From author Dan Meadows at The Watershed Chronicle:
This weekend is the Fall used book sale at my local library here in scenic Chestertown, Maryland. They have these sales twice a year, Spring and Fall. They set up a large room with hardcovers and trade paperback books piled high on a series of tables, lined up on shelves surrounding the room with more piled three rows deep underneath the tables. The hallway outside the room has another set of tables packed two layers deep with mass market paperbacks, and also has the piles of books underneath each. It takes a couple of hours to properly browse the available material. And you can’t beat the prices!
Some writers and publishers have a love/hate relationship with used books (mostly hate). I’m not one of them. It’s love all the way. If not for the availability of used books, I wouldn’t have read half of what I have in my life and the number of different authors I’ve become fans of would be demonstrably smaller. Some may not like it but when you consider none of those books are there for sale without someone having bought it full price first (or discounted as the publisher wants), all I can say is get over it! You want to know where discoverability happens? It’s right here in this room full of books so cheap as to nearly be free.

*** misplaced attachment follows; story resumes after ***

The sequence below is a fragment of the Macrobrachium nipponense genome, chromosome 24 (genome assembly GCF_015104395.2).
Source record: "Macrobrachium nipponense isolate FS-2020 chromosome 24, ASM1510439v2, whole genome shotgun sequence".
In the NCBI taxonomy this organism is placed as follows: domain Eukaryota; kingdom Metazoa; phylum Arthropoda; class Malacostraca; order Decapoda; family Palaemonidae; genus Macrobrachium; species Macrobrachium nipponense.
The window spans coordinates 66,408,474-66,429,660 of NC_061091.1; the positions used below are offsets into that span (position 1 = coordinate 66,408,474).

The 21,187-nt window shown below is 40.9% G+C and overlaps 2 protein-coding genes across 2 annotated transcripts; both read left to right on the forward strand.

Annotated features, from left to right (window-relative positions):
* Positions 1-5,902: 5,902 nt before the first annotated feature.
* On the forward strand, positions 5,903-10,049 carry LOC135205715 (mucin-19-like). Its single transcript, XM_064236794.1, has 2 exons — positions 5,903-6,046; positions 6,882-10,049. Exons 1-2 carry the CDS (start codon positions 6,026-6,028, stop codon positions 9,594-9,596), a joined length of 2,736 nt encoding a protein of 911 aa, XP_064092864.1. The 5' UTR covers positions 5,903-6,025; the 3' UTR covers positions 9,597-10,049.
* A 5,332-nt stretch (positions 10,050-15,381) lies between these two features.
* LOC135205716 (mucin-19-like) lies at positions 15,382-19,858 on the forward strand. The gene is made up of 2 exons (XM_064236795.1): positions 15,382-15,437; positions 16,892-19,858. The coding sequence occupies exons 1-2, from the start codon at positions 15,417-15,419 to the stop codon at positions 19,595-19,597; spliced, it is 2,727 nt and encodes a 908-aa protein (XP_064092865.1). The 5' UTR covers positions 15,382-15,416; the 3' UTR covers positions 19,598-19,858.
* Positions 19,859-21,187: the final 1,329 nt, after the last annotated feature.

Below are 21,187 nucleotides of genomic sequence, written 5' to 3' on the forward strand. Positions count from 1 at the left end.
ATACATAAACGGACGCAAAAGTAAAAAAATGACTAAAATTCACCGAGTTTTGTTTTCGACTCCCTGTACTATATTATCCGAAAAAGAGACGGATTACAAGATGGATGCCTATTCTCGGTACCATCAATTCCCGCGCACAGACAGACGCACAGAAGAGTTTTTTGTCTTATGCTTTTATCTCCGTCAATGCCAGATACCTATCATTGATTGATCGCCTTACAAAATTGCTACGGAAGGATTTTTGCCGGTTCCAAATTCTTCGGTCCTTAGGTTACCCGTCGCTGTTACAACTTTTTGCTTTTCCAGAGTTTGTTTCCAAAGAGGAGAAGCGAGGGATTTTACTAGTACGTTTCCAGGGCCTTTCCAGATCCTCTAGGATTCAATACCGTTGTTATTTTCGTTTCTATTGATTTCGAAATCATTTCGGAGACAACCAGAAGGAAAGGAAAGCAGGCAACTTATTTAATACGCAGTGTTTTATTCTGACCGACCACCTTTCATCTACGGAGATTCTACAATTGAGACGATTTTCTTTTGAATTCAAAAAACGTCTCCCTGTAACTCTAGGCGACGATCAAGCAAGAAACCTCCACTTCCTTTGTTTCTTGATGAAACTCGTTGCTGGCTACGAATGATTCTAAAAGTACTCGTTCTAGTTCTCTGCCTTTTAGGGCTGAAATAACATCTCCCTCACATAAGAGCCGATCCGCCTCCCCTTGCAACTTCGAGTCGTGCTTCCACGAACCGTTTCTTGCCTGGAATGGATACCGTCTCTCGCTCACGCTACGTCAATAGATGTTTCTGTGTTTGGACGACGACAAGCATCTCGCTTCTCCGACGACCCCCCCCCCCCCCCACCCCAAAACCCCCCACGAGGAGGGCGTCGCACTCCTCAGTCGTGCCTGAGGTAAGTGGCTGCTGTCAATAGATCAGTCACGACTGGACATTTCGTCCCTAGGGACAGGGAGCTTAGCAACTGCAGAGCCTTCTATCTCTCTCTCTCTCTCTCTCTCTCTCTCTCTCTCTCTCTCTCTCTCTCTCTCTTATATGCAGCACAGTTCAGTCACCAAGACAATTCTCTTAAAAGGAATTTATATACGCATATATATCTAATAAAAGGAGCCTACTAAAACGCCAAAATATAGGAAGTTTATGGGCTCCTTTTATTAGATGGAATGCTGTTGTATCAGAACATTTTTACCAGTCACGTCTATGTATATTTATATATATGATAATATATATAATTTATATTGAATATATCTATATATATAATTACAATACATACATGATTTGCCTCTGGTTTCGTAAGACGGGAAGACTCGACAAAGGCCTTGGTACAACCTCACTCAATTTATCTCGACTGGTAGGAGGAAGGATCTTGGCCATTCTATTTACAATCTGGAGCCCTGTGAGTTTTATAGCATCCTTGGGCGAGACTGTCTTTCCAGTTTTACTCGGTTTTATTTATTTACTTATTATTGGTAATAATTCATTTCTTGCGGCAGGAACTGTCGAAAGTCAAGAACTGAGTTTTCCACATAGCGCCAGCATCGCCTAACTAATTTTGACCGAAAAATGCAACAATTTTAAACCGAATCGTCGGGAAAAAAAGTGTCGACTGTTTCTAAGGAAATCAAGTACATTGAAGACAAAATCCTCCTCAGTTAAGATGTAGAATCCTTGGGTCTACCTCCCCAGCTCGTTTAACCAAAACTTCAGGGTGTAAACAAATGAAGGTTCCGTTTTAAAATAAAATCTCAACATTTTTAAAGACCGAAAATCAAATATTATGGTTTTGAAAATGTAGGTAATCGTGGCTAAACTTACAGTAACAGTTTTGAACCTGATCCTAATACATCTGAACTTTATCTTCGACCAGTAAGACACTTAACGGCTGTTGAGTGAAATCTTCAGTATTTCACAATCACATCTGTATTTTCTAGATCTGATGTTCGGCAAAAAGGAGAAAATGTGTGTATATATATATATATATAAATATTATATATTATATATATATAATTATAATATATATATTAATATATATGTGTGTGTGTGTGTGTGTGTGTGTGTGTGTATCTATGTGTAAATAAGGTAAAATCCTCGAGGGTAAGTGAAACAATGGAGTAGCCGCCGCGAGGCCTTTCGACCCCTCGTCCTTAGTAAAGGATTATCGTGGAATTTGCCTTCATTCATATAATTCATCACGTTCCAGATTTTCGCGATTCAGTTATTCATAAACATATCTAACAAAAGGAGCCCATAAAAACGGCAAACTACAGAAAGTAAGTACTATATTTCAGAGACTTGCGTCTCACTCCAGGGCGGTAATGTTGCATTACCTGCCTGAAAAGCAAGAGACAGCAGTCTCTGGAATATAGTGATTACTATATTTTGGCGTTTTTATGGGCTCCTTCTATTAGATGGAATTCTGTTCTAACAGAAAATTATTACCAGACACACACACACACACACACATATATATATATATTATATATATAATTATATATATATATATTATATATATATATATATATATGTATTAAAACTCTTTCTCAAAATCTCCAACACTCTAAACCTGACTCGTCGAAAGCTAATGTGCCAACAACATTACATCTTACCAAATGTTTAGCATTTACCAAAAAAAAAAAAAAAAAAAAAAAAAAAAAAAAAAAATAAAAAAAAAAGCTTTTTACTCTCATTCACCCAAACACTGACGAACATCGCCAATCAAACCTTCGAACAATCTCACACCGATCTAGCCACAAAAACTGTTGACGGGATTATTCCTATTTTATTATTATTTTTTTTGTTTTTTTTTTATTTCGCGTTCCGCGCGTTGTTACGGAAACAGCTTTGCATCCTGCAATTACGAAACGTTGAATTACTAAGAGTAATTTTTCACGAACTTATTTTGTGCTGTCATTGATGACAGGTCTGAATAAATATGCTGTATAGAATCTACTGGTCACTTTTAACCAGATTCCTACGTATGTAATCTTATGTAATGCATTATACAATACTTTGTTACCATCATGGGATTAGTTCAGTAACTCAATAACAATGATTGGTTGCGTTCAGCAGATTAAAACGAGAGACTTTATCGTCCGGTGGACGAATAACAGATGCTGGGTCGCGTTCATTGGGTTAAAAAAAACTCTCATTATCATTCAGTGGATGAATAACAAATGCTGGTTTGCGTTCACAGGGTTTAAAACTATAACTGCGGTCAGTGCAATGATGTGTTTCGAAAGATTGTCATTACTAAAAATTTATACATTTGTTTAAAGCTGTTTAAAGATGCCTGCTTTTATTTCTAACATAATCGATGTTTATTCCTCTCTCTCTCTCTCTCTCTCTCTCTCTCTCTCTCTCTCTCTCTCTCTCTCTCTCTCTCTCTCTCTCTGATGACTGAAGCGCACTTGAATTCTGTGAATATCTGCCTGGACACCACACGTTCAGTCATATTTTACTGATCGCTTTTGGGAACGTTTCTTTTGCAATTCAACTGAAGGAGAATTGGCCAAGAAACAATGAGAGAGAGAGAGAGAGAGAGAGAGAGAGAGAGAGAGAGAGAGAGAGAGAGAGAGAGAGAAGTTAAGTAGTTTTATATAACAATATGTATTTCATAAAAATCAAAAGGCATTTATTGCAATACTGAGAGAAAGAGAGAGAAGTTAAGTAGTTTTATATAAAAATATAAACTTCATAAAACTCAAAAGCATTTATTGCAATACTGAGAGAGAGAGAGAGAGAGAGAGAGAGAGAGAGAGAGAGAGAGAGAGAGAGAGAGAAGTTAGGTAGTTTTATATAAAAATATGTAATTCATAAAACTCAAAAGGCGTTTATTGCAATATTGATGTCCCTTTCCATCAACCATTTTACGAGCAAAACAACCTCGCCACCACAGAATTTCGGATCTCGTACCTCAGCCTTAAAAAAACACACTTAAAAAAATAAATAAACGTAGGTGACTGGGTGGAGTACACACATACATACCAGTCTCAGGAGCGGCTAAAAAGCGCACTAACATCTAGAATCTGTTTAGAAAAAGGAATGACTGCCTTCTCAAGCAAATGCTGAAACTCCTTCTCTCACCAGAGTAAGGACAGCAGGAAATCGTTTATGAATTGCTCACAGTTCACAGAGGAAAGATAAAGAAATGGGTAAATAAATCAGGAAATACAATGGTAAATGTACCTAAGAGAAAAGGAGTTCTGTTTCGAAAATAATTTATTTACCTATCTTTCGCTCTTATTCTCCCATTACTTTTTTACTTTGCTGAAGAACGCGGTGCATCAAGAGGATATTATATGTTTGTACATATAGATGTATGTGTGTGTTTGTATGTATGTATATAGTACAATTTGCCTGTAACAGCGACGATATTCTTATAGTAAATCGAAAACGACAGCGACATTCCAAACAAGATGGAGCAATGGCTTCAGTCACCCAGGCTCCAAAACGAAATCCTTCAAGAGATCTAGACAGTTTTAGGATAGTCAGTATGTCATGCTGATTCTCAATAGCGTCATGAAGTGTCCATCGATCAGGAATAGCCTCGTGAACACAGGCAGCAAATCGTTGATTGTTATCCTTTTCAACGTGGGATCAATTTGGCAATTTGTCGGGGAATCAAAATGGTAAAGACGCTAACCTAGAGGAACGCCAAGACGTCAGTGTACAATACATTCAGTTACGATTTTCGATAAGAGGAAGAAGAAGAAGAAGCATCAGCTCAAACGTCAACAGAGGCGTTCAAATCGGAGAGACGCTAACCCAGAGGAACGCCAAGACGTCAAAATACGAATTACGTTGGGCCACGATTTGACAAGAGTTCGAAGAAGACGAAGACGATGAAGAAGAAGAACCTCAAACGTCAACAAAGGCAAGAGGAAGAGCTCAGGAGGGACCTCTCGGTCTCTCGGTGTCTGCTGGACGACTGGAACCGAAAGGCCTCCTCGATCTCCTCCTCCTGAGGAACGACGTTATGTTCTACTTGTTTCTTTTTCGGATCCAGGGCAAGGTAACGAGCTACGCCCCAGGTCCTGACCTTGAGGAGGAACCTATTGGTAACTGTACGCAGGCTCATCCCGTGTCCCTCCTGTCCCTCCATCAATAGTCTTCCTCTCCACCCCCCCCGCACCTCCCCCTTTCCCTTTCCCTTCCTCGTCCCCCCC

. . . .
There are a few things I took away from this morning’s jaunt, more than just the new bag full of books I needed like a hole in the head. With a little mortar, I’m pretty sure I could build a summer home out of my to-be-read pile alone.
1. Traditional publishing produces a lot of crap
You hear this a lot about indies but, man, glancing through stacks of the stuff that’s been “properly vetted” by the great tastemakers only makes me snort louder every time I hear someone say how indispensable they are to quality literature. I don’t have any particular moral judgment on this, just try not to be the pot telling the kettle it’s too black, please.
2. Lit Fic doesn’t have much of a secondary life past first sale